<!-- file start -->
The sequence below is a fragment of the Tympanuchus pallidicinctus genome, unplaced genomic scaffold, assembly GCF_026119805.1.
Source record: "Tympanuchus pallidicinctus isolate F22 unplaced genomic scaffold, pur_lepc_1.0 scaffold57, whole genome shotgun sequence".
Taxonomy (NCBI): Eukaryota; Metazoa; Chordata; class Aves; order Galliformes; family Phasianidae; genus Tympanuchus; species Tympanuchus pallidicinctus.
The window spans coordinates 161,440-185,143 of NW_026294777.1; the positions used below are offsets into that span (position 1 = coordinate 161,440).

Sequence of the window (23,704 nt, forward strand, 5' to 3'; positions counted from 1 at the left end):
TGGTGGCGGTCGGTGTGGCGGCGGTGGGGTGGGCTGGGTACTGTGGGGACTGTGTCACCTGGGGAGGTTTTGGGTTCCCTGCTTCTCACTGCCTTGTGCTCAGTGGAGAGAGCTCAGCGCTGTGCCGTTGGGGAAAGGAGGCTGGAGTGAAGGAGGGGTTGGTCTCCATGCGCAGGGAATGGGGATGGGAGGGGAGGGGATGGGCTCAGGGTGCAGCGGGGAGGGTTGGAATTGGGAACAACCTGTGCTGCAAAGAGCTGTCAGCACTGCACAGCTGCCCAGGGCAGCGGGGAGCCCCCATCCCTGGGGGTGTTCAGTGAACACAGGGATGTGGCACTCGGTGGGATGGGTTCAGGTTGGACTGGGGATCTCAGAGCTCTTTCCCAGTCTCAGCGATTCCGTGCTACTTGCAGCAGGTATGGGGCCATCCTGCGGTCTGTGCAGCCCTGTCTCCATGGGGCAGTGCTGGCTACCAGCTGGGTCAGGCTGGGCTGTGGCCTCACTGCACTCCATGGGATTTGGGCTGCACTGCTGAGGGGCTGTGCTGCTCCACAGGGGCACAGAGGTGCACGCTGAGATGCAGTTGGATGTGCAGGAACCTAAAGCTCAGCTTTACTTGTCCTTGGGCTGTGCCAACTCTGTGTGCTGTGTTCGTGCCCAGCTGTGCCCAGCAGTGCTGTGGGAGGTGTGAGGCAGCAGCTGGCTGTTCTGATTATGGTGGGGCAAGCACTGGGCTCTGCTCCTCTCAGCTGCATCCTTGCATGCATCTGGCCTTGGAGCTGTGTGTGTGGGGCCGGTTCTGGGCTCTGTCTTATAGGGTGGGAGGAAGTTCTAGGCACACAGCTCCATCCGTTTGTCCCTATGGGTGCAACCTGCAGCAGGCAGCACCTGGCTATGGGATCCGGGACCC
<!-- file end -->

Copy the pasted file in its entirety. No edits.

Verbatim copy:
The sequence below is a fragment of the Tympanuchus pallidicinctus genome, unplaced genomic scaffold, assembly GCF_026119805.1.
Source record: "Tympanuchus pallidicinctus isolate F22 unplaced genomic scaffold, pur_lepc_1.0 scaffold57, whole genome shotgun sequence".
Taxonomy (NCBI): Eukaryota; Metazoa; Chordata; class Aves; order Galliformes; family Phasianidae; genus Tympanuchus; species Tympanuchus pallidicinctus.
The window spans coordinates 161,440-185,143 of NW_026294777.1; the positions used below are offsets into that span (position 1 = coordinate 161,440).

Sequence of the window (23,704 nt, forward strand, 5' to 3'; positions counted from 1 at the left end):
TGGTGGCGGTCGGTGTGGCGGCGGTGGGGTGGGCTGGGTACTGTGGGGACTGTGTCACCTGGGGAGGTTTTGGGTTCCCTGCTTCTCACTGCCTTGTGCTCAGTGGAGAGAGCTCAGCGCTGTGCCGTTGGGGAAAGGAGGCTGGAGTGAAGGAGGGGTTGGTCTCCATGCGCAGGGAATGGGGATGGGAGGGGAGGGGATGGGCTCAGGGTGCAGCGGGGAGGGTTGGAATTGGGAACAACCTGTGCTGCAAAGAGCTGTCAGCACTGCACAGCTGCCCAGGGCAGCGGGGAGCCCCCATCCCTGGGGGTGTTCAGTGAACACAGGGATGTGGCACTCGGTGGGATGGGTTCAGGTTGGACTGGGGATCTCAGAGCTCTTTCCCAGTCTCAGCGATTCCGTGCTACTTGCAGCAGGTATGGGGCCATCCTGCGGTCTGTGCAGCCCTGTCTCCATGGGGCAGTGCTGGCTACCAGCTGGGTCAGGCTGGGCTGTGGCCTCACTGCACTCCATGGGATTTGGGCTGCACTGCTGAGGGGCTGTGCTGCTCCACAGGGGCACAGAGGTGCACGCTGAGATGCAGTTGGATGTGCAGGAACCTAAAGCTCAGCTTTACTTGTCCTTGGGCTGTGCCAACTCTGTGTGCTGTGTTCGTGCCCAGCTGTGCCCAGCAGTGCTGTGGGAGGTGTGAGGCAGCAGCTGGCTGTTCTGATTATGGTGGGGCAAGCACTGGGCTCTGCTCCTCTCAGCTGCATCCTTGCATGCATCTGGCCTTGGAGCTGTGTGTGTGGGGCCGGTTCTGGGCTCTGTCTTATAGGGTGGGAGGAAGTTCTAGGCACACAGCTCCATCCGTTTGTCCCTATGGGTGCAACCTGCAGCAGGCAGCACCTGGCTATGGGATCCGGGACCC